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passwd(1), etc...



Any thoughts on re-doing passwd(1) without SUID?

I've got my shell machines running passwd, chfn, and chsh sans-SUID;
they're now simple clients to inetd services that authenticate (via Unix
passwords) and perform the password file changes. 

The result is 3 fewer SUID programs. There are some advantages of
implementing privileged code as a daemon; users have less control over the
environment the code runs in (ie, no environment to pass on, no control
over how the program is executed, etc). There is a fairly important
disadvantage, that being that you lose the implicit access control (users
don't need a shell to change their password) and need to rely on things
like TCP wrappers.

There's a precedent for this; lots of places are installing a piece of
Qualcomm code called "popasswdd", which implements the Eudora POP password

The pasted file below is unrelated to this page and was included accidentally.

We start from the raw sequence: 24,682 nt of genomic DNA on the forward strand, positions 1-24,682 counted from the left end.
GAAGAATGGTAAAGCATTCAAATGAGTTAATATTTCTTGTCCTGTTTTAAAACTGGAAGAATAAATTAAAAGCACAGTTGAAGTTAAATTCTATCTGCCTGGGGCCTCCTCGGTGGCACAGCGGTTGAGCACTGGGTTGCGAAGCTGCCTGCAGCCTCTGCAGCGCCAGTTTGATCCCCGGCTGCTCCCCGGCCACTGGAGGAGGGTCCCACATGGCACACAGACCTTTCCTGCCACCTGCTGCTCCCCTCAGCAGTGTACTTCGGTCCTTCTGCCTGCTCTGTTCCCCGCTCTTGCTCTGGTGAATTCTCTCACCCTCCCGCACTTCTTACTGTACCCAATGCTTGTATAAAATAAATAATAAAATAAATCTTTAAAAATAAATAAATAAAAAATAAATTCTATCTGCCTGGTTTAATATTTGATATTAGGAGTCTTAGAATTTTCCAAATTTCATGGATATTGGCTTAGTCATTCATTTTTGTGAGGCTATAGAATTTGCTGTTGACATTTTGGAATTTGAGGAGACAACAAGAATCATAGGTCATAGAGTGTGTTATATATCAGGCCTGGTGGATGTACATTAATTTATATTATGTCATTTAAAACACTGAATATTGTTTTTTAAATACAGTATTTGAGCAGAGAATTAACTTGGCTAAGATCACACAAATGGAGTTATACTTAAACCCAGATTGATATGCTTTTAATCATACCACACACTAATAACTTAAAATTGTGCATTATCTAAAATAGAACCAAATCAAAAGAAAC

changing scheme. Qualcomm's code is a wrapper to passwd(1), and does only
password changes.

My implementation of this needs to be cleaned up. Most importantly, I only
handle local password changing (since I don't do YP or Kerberos). Since my
code replaces passwd(1), it's doing some things it shouldn't be - namely,
directly manipulating the password database.

I've found extremely useful a library function that takes a struct passwd
and commits it to the password database. Does anyone think it's worthwhile
to agree on semantics for this and include it in OpenBSD?

----------------
Thomas Ptacek at EnterAct, L.L.C., Chicago, IL [tqbf_(_at_)_enteract_(_dot_)_com]
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"If you're so special, why aren't you dead?"



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